How to water my desert terrarium?
Desert terrarium should be water once a week and ensure there is a dry period of 3 days before next watering. Water lightly, do not drown the terrarium.
How to water my woodland terrarium?
Keep the self-watering base half full and spray the moss once a day as they prefer more water. Clean out the base once a week to prevent limestone from sticking to the glass.
How to water my wallscape terrarium?
Desert landscape should be water very lightly since there is no drainage, excess water will not escape. Air plant landscape is best watered by removing the air plant and spraying the plant every second or third day.
Can I use tap water?
Tap water is fine but not the best for plants as they contain chlorine and many chemicals that eventually end up clogging the pores of the roots. Here is the best water to use for terrariums, listed from best to worst: Rain Water, Spring Water, Mineral Water, overnight tap water, Borehole water.
Can I plant any plant into my terrarium?
Yes, as long as you are using the correct base. Desert terrariums required a drainage base and plants that require more humidity should use a self-watering base.
Do all Bonsai work in a terrarium?
No, not all. Many species are sensitive to light and external temperature fluctuations. These elements bring life to the plant. Since terrariums are built to be indoors, you are removing these parameters and the plants may spiral downhill. We use Wild Olive & Myrtle species as they are tough and can handle indoor environments better than most.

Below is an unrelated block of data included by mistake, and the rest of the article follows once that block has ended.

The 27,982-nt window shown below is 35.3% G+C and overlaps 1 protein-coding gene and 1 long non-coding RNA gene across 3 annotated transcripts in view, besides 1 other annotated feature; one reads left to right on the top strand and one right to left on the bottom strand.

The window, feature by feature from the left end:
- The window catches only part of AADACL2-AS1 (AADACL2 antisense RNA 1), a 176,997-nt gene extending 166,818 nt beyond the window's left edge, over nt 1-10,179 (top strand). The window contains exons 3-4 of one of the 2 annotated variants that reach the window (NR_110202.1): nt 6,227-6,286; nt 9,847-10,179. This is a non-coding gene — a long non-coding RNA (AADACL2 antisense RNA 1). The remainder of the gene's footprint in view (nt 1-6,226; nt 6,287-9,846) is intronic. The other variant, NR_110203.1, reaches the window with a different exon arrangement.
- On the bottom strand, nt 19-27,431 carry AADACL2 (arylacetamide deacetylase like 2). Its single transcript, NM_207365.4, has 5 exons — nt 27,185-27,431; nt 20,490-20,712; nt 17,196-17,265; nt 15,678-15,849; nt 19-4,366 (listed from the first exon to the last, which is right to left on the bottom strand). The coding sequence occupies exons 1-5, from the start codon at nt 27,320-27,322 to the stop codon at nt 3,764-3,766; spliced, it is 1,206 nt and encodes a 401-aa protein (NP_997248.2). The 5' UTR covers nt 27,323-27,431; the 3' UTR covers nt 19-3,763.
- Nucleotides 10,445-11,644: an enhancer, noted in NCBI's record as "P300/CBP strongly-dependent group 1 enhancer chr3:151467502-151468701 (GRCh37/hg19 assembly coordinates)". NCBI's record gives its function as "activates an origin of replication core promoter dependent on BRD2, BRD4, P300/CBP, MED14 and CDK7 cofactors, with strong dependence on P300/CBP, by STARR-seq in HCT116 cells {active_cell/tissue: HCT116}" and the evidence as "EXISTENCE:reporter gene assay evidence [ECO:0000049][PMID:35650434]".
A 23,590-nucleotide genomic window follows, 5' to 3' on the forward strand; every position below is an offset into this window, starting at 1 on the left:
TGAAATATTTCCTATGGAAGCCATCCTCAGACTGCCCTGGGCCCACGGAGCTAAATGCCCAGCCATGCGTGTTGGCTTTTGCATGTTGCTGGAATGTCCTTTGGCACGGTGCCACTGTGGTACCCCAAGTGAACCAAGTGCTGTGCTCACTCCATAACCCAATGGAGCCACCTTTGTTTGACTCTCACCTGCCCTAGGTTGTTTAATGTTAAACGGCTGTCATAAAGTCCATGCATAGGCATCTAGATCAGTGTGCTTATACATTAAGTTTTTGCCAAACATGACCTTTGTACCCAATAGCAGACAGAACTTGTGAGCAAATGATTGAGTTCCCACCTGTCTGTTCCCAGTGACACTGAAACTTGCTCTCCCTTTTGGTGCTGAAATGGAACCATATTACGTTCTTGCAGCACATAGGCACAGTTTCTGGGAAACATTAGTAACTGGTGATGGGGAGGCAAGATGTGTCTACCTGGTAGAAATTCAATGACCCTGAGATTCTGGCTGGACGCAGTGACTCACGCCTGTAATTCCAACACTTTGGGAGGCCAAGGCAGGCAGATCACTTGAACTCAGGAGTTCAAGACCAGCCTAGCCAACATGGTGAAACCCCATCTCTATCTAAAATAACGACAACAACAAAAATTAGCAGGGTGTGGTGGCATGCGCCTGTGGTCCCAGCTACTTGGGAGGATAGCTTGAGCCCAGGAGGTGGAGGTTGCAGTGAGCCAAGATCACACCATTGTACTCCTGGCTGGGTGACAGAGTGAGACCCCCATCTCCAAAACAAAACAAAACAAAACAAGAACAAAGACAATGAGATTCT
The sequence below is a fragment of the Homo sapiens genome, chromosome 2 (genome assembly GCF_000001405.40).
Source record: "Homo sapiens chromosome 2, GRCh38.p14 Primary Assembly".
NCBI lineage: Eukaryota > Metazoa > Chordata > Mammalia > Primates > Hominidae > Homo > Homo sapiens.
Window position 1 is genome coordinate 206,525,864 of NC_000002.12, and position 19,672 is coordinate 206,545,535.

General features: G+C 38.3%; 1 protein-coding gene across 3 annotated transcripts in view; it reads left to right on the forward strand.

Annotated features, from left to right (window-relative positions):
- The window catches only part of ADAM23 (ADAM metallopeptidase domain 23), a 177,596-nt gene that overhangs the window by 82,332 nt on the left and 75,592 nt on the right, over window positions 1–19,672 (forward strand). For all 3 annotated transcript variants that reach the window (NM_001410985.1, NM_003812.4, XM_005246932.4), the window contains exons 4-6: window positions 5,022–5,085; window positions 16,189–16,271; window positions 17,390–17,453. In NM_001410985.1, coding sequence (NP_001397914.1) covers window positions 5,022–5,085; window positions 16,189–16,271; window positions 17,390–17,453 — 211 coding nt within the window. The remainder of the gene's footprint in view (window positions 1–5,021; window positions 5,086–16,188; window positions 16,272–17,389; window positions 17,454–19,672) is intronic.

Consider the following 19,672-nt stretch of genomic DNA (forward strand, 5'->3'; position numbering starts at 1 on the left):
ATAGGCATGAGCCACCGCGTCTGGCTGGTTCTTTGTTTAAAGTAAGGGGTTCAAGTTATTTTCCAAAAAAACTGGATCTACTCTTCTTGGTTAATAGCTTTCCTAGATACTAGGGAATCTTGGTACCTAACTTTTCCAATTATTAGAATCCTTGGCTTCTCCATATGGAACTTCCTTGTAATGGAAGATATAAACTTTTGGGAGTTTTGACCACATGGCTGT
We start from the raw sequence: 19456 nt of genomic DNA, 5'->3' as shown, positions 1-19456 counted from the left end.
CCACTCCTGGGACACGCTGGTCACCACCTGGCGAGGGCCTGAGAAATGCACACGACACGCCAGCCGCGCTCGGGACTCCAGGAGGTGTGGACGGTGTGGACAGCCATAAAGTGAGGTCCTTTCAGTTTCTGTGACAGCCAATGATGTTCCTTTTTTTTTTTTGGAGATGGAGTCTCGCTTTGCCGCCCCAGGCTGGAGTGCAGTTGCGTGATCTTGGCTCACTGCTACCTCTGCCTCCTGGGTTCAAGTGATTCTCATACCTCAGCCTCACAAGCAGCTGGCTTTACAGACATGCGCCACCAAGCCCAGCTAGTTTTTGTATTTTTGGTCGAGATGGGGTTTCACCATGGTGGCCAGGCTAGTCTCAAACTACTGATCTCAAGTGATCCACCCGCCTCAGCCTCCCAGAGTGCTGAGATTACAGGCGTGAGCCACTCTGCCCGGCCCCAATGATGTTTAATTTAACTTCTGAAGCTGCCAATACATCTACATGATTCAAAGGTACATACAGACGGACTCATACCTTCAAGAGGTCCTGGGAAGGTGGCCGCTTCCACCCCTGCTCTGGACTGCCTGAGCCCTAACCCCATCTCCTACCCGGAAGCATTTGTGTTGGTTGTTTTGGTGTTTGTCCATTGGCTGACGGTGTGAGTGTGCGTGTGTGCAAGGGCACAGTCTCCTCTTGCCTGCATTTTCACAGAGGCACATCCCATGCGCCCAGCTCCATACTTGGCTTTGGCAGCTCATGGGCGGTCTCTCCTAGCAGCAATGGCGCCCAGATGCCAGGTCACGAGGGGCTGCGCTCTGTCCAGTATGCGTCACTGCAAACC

Where do I place my terrarium?
Close to windows where there is ample light and morning sun is a good rule of thumb. The plants inside do play a large part and depict how much sun they should receive. Do not place the terrarium in an area with no sunlight at all.
Should I give my terrarium plant food?
We plant all our terrarium with plant food already so any more will result in soil that is too rich for the plant. The only time plant food is required is during a replant. Desert and water terrariums require no plant food at all.
My plant is outgrowing my terrarium, what should I do?
If the plant has a stem, cut it off the part that is touching the glass. Leaves do not like to be touching anything. If it’s a bulb-like plant you will need to remove the plant and replace it with a smaller plant. We sell many terrarium trained plants in our store.
My moss is dying, what am I doing wrong?
Moss is the hardest plant to keep alive because they are so sensitive so don’t blame yourself. We replace our moss once every 3 months to keep them fresh. Moss going brown is a good indication of low air movement in the area it’s in. Move the terrarium where there is a bit of wind and you should notice a difference.
There is a white substance forming in the base of my terrarium?
If you own a self-watering base terrarium, it’s limestone. Limestone always gathers at the bottom of the base. Over time limestone will bond to the glass. It is advised that you clean your base out once a month and scrub it down to prevent build-up.
My copper terrarium isn’t as shiny as it was?
Copper reacts to oxygen and oxidizes over time. They lose their shine and go brown. You can apply some Brasso and wipe it down and bring the copper back to life. Brasso can be found in most supermarkets. Remember not to get any chemicals in the terrarium.
My plant has died, what do I do?
Don’t be defeated by this. You have the experience, the glass, and the knowledge. All you need is some new plants and start again. Know where you made your mistakes and start again. It’s the cycle of life.